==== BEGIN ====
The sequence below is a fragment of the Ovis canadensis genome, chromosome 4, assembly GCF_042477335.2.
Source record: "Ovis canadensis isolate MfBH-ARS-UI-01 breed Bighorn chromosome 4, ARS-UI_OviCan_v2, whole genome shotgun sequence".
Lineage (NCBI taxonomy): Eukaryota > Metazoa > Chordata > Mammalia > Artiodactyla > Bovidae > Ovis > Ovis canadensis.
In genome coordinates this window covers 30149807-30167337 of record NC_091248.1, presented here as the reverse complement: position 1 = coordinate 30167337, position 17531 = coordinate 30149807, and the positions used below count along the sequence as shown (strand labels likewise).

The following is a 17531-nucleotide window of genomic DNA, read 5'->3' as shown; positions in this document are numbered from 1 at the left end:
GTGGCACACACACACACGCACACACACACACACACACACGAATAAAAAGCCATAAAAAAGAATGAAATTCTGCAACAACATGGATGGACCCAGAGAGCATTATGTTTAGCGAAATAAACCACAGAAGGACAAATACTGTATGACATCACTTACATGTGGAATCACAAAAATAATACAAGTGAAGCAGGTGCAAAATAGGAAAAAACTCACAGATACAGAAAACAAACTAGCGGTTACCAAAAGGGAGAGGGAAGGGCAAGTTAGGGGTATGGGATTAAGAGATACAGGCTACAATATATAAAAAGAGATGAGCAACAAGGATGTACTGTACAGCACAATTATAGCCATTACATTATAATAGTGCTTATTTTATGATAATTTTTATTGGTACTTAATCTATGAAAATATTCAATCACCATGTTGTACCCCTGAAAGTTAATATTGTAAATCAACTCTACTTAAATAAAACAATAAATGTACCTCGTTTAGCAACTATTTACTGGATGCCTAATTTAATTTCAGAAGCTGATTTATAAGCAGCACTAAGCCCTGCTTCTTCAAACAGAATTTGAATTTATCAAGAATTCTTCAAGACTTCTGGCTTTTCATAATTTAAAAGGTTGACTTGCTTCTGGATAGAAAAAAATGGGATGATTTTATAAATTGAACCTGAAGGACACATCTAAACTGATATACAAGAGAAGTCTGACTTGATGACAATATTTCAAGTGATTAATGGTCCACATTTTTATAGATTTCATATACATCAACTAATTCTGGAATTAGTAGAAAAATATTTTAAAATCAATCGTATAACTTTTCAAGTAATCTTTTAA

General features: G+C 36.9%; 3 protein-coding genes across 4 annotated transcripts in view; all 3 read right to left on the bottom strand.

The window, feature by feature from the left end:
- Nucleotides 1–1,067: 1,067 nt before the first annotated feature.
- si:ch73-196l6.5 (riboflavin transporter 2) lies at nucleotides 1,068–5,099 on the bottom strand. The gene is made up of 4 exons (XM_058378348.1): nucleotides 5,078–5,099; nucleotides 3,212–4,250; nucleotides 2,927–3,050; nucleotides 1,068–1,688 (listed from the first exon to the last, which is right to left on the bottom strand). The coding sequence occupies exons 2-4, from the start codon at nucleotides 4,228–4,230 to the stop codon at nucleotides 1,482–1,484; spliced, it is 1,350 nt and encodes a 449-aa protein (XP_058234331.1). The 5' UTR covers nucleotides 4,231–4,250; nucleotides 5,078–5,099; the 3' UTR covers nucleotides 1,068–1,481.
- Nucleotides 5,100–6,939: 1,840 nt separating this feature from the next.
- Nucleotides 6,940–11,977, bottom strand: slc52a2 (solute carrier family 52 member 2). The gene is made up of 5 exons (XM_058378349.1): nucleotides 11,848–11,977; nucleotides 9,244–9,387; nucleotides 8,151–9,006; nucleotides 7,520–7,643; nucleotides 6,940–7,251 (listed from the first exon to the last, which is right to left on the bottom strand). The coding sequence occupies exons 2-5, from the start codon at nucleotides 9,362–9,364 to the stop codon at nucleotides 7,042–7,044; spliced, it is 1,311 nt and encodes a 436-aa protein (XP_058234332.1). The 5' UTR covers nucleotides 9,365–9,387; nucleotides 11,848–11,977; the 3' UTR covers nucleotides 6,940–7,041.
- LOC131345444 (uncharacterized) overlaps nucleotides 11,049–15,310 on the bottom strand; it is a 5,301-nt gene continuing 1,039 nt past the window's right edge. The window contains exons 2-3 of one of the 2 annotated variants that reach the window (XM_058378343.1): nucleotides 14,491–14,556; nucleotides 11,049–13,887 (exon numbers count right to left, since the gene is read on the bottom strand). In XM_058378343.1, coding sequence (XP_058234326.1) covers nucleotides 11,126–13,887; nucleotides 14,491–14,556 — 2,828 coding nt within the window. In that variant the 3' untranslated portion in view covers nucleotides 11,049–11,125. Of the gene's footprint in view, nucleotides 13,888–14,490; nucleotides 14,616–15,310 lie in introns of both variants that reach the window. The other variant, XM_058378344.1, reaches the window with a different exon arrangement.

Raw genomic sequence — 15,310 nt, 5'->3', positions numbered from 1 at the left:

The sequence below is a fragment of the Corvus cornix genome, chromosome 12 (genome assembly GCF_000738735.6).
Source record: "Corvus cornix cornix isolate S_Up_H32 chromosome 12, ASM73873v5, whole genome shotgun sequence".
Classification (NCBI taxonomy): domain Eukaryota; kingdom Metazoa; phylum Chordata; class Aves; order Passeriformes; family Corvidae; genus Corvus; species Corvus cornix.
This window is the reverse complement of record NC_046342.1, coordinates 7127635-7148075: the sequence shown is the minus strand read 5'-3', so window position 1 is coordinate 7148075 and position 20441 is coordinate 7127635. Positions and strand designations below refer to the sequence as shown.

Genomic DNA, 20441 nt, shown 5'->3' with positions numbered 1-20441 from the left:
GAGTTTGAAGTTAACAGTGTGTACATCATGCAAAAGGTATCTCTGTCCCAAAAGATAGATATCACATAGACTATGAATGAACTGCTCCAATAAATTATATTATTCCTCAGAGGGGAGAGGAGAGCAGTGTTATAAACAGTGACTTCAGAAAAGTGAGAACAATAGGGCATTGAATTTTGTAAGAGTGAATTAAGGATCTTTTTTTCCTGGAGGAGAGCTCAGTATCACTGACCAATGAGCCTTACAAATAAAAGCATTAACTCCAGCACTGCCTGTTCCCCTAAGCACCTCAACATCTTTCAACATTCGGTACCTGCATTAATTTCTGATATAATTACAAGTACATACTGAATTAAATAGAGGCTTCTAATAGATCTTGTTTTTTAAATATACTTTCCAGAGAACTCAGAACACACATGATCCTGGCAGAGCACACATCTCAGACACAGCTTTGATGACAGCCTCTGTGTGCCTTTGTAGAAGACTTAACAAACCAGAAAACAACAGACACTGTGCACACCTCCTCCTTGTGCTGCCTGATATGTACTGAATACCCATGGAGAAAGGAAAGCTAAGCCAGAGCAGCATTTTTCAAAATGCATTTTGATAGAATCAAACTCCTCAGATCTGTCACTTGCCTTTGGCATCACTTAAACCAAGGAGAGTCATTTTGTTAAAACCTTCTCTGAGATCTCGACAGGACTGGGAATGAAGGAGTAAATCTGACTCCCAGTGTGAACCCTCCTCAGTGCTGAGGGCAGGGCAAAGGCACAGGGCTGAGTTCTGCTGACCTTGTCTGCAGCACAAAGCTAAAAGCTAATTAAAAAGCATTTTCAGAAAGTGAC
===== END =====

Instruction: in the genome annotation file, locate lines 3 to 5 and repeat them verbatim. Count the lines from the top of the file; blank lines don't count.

Lineage (NCBI taxonomy): Eukaryota > Metazoa > Chordata > Mammalia > Artiodactyla > Bovidae > Ovis > Ovis canadensis.
In genome coordinates this window covers 30149807-30167337 of record NC_091248.1, presented here as the reverse complement: position 1 = coordinate 30167337, position 17531 = coordinate 30149807, and the positions used below count along the sequence as shown (strand labels likewise).

The following is a 17531-nucleotide window of genomic DNA, read 5'->3' as shown; positions in this document are numbered from 1 at the left end: